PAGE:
Jered Townsend had the distinction of being one of three dozen Americans whose video question for the Democratic presidential contenders was broadcast during Monday night's debate -- and the further distinction of being the only one whose mental stability was questioned.
Townsend, a 30-year-old from Clio, Mich., came next to last among the amateur inquisitors in the CNN/YouTube debate. But he made an indelible impression by asking the candidates if they would protect his "baby" -- the Bushmaster AR-15 semiautomatic rifle he cradled in his arms.
New Mexico Gov. Bill Richardson gave a standard answer about the need to improve screening of gun applicants. But Sen. Joseph R. Biden Jr. of Delaware, who said that he sponsored an assault weapons ban, was not so sanguine.
"I'll tell you what, if that's his baby, he needs help," Biden said of Townsend. "I don't know that he is mentally qualified to own that gun. I'm being serious."
Many in the audience at The Citadel military college in Charleston, S.C., laughed and applauded. But the response in Townsend's home and among gun enthusiasts was considerably more chilly.
Townsend called the Biden response "kind of off-kilter," adding: "I think he hurt himself. A lot of people who are out there said, 'We are all gun owners. He lost my vote.' "
Townsend picked up his interest in guns from his father. He said he used the rifle for target practice and to hunt for coyotes on Michigan's Upper Peninsula. Townsend uses a 10- or 20-round clip, saying that a 100-round clip is too expensive.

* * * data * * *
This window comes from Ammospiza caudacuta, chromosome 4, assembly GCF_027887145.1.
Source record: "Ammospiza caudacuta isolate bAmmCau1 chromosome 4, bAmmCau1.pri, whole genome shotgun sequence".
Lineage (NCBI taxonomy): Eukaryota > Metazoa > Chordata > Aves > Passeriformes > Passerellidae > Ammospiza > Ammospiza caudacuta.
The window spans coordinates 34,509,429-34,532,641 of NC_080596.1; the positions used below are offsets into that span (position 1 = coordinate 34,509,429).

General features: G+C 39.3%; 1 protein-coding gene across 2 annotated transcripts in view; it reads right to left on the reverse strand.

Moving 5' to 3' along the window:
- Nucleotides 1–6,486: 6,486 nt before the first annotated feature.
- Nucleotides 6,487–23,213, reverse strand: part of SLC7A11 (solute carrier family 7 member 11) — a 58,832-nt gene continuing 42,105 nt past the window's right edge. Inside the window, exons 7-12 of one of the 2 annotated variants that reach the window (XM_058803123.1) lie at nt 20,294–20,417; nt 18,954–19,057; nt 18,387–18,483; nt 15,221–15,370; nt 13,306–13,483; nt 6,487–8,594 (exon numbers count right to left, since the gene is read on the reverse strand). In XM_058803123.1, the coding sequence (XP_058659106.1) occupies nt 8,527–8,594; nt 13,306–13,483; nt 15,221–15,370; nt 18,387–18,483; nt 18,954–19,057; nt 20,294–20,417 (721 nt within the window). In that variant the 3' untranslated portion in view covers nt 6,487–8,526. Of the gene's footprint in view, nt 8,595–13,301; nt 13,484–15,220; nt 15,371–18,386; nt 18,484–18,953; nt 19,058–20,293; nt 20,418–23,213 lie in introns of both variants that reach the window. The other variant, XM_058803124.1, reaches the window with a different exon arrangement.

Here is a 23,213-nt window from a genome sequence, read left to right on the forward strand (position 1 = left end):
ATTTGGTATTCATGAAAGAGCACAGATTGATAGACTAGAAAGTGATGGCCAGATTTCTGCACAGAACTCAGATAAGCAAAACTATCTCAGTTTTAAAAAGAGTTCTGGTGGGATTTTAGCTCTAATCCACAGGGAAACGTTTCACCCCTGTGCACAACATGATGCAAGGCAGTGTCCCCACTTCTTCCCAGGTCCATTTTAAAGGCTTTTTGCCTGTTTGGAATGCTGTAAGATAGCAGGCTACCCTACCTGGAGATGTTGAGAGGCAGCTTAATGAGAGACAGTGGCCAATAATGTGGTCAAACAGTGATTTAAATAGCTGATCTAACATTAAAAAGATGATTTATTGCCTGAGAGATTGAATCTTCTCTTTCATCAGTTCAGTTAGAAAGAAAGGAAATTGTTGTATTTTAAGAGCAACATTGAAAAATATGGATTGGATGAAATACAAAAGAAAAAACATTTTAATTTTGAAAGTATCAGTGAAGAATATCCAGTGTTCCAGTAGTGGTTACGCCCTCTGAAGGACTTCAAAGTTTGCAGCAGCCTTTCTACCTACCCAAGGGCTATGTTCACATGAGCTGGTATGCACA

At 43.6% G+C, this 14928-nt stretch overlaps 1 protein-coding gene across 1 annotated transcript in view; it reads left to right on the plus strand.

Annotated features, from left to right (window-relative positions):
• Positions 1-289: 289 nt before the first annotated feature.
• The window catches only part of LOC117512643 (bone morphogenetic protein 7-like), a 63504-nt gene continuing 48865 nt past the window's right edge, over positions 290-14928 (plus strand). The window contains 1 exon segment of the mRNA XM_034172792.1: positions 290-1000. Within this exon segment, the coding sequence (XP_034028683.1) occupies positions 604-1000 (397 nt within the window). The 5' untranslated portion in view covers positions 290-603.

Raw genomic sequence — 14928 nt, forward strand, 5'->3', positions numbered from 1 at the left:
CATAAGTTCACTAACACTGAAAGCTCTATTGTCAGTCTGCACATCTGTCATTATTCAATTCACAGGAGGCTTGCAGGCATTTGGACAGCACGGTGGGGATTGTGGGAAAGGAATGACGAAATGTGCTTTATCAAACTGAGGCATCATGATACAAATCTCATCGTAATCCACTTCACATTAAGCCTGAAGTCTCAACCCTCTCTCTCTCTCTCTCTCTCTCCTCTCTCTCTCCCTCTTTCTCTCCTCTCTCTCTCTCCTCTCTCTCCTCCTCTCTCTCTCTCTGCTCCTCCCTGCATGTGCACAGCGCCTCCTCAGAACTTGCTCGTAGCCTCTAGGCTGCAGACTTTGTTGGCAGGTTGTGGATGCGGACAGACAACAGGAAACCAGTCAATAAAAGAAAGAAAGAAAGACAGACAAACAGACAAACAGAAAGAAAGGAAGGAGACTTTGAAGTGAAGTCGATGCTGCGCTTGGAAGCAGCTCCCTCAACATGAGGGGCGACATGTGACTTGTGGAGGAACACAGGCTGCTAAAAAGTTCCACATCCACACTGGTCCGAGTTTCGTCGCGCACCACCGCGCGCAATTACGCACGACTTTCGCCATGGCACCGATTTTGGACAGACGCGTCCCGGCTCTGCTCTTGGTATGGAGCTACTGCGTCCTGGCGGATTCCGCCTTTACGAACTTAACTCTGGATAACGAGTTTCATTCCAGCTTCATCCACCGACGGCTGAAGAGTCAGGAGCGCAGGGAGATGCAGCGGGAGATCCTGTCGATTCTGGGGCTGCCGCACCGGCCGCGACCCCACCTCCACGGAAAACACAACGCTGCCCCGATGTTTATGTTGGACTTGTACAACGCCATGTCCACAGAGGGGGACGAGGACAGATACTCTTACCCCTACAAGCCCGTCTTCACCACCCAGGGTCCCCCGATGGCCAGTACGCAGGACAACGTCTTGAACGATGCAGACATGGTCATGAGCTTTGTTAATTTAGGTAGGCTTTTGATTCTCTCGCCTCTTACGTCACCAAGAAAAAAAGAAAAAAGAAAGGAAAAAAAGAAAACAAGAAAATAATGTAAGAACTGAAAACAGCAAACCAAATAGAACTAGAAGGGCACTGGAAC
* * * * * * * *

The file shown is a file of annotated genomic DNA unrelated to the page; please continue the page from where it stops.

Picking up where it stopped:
The longtime gun enthusiast said he agreed with background checks but was opposed to excessive regulations, which he did not enumerate. "It all goes back to the fact that guns don't kill the people, the people with the guns kill people," Townsend said. "They should put stiffer punishments on these people who commit the crimes."
A fan of YouTube, Townsend had never posted a video until last Thursday, when he responded to the site's competition for questions in what it billed as the first video-driven debate. Wearing shorts and a sleeveless T-shirt, Townsend propped himself on a small wooden stool and said: "Tell me your position on gun control, as myself and other Americans really want to know if our babies are safe." He then reached off camera and pulled his rifle on screen, adding: "This is my baby, purchased under the 1994 gun ban. Please tell me your views."
After taking his dig at Townsend, Biden added: "I hope he doesn't come looking for me."
The exchange received nearly 200 comments on YouTube by Tuesday evening, and Townsend judged at least half to be supportive.
His 28 seconds of fame (the length of the video) continued into Tuesday, as local television stations and newspapers called for interviews. He said one supporter asked him whether he intended to sue Biden for slander.
"I don't know. I guess it's worth looking into," he said.
For now, Townsend said he had e-mailed and phoned the Biden campaign, inviting the senator to come to Clio to discuss gun issues. "It would surprise me if I got a response."